It's hard to believe, but only a century ago the heroic age of exploration was easing to a close. At the bottom of the world, Robert Scott and his four companions were wearily sledging across 800 miles of ice, destined to find the tent of their triumphant rival, Roald Amundsen, flapping in the wind at the South Pole. In Peru, Hiram Bingham had just clawed his way up a tangled mountain ridge, where he beheld a lost redoubt of the Incas, Machu Picchu.
The blank spots on the globe were evaporating. But more than that, exploration as a heroic endeavor -- lonely, dangerous, and dependent on personal grit -- was largely over. Future expeditions rode to their destinations on motorized transport, and could radio the cavalry if trouble threatened.
Yes, things still went wrong, and people occasionally died. But arguably it wasn't the same. Ask your best friend to name five illustrious explorers. Dollars to Dunkies, they were all afoot before the First World War. Everything thereafter is diluted by too much knowledge, and too much technical support. In the 1930s, the story of finding King Kong Island in a south sea fog already harkened to a lost past. Most people knew that such an island didn't exist.
Of course there is still unexplored terrestrial territory, but most of it is waterlogged. Submersed secret places, such as the Challenger Deep, which today lure hi-tech adventurers like Richard Branson and James Cameron, will undoubtedly provide welcome fodder for National Geographic. In the sky, the moon and Mars continue to beckon. But billionaires in hi-tech mini-subs or elaborately trained astronauts on choreographed missions smack of puppeteering, lacking the sheen of individual triumph.
So is it all over? Is heroic exploration -- which arguably began fifty thousand years ago when our hirsute ancestors wandered out of Africa -- now only past tense? Have geographic societies become mere dinner clubs for celebrating the easy, the quirky, and the small?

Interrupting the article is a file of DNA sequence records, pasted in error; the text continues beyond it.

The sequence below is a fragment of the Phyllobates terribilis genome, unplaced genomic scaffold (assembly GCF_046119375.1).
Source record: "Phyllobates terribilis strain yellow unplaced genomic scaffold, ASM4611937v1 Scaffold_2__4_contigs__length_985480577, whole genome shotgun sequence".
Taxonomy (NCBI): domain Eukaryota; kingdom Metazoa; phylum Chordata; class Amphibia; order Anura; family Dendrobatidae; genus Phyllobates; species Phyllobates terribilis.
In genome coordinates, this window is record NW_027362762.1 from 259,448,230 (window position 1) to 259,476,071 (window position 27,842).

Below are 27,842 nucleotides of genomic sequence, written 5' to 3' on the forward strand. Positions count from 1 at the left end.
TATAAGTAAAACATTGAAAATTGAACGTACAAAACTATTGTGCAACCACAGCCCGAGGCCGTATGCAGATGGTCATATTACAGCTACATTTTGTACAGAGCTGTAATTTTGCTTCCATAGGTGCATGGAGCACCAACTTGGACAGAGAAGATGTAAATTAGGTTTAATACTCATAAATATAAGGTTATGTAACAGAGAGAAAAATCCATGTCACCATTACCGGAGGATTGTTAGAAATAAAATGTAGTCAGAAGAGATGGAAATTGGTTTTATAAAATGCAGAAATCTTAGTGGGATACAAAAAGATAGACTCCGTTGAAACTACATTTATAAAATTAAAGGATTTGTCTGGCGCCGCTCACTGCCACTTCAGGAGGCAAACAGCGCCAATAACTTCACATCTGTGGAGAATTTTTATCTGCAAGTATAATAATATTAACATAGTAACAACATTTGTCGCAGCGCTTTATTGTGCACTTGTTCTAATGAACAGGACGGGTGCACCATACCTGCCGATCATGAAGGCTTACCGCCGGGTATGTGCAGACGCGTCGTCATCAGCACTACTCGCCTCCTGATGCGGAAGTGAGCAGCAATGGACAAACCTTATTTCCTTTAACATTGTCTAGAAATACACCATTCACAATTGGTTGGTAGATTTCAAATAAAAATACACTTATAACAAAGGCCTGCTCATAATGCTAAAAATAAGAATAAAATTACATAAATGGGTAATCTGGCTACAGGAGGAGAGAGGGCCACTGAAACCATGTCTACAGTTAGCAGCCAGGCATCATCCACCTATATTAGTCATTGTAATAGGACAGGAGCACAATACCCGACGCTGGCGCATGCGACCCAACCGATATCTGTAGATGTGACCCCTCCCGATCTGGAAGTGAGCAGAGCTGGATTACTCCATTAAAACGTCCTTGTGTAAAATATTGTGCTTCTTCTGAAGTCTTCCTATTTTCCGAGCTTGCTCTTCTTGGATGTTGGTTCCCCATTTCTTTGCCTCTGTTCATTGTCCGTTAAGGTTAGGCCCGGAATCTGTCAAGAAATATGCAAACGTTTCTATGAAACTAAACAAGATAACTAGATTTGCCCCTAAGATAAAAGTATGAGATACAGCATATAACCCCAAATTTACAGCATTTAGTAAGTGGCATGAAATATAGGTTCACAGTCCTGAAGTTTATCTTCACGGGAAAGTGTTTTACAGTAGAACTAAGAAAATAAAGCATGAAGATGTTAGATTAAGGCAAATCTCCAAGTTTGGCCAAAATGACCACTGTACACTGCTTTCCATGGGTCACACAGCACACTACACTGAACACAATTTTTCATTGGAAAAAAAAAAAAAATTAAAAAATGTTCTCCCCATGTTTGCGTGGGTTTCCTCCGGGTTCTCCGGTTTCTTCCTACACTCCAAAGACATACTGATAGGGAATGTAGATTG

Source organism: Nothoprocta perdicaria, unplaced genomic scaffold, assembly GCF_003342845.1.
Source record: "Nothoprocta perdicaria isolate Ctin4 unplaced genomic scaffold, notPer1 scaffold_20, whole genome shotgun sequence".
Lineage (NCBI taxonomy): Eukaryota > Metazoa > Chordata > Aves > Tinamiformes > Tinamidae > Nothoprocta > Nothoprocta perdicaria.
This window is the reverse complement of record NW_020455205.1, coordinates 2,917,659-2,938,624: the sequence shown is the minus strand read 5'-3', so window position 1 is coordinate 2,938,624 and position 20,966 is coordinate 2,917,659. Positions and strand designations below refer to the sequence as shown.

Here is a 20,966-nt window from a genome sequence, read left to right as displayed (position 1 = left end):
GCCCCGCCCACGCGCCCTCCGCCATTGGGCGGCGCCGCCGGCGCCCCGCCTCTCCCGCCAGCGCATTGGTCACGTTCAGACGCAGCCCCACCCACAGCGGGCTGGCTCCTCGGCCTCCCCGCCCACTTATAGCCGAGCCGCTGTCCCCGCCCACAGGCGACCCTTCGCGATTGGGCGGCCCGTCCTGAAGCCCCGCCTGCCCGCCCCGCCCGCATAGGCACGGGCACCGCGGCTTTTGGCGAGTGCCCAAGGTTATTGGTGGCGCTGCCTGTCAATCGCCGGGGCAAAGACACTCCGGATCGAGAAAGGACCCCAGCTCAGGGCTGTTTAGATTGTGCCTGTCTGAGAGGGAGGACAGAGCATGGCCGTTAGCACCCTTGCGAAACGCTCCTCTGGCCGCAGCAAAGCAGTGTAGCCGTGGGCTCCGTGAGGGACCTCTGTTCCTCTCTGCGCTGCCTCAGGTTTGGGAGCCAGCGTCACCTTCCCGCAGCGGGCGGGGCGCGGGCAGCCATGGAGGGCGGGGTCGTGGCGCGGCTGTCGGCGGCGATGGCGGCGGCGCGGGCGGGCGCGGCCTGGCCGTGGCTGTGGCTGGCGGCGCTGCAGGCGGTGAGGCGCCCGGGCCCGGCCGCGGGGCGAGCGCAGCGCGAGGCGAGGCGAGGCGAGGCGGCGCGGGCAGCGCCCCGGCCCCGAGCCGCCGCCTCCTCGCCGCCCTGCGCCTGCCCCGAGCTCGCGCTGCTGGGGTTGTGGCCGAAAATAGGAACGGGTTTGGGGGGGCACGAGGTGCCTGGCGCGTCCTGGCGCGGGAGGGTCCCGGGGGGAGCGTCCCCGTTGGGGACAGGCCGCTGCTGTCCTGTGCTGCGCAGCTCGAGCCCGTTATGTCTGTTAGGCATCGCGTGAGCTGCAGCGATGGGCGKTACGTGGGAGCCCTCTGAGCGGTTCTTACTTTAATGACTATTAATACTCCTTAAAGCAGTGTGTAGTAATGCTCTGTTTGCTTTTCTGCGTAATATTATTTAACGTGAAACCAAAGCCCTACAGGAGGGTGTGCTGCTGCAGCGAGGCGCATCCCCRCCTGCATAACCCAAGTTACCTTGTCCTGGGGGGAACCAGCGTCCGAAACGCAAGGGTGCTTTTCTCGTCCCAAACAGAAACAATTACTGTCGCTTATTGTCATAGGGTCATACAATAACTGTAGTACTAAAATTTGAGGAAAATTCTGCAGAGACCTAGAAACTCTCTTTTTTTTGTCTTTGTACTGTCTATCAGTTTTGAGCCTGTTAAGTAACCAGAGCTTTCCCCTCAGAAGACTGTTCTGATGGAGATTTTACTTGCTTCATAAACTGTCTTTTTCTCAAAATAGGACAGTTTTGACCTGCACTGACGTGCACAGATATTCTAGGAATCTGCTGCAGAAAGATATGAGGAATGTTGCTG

Possibly. But I suspect that the banality of a world lacking in secrets -- a globe whose every acre can be perused with the click of a mouse -- is only a temporary setback. Homo sapiens' long-term legacy of setting out for terra incognita will, I think, resurface.
I'm not speaking of a Star Trek future here. Sure, massive pan-planetary federations may eventually field enormous star ships to boldly go... somewhere. And while that would be interesting and worthwhile, it doesn't strike me as heroic.
Rather, I'm picturing an intermediate era -- a moment in future history between the infancy of the space age and its presumed maturation, a half-millennium hence. A time -- possibly towards the end of this century -- when the cost of access to space will be beaten down from its current $10 thousand a pound to one percent of that (think "space elevator"). When small spacecraft, perhaps driven by solar sails, will become as plentiful and affordable as Cessna's or private yachts. When people having a taste for adventure, acclaim, or merely making some money will enter the realms just beyond Mars. Here, millions of rock islands swarm in the main belt of the asteroids. Some are no bigger than a suburban mall, and others are as large as Texas. But one in six is made of valuable metals.
Mining asteroids is a well-oiled trope of science-fiction. But someday actually doing it will make economic sense. Many of the essential metals of our society, such as platinum, copper and zinc, are rapidly becoming scarce. The asteroids might offer a replacement supply, providing the materials our descendants will need for a high quality life.
But which asteroids are worth taking apart and hauling back to Earth? That's not easy to tell. Astronomers can examine many of the larger main belt targets telescopically, but the paucity of spectral lines for identifying the solid metals means that only close-up inspection can separate the valuable digs from the dross.
And that gives the nod to prospecting. Traditionally, prospecting has been a risky and highly individualistic precursor to commercial mining. But it might once again become an activity for small groups of entrepreneurs. And like prospecting in the 19th century, reconnaissance of the asteroids would of necessity take place in an arena where trouble is likely and help is distant. Heroic stories of individual triumph and failure, set on landscapes never seen by humankind, are in the cards.
Today, with GPS and cell phones as common as crickets, it's hard to believe that anyone could hope to emulate the exploits that filled the five centuries between Vasco da Gama and Robert Scott. But just you wait: any reports on the death of heroic exploration may be premature.
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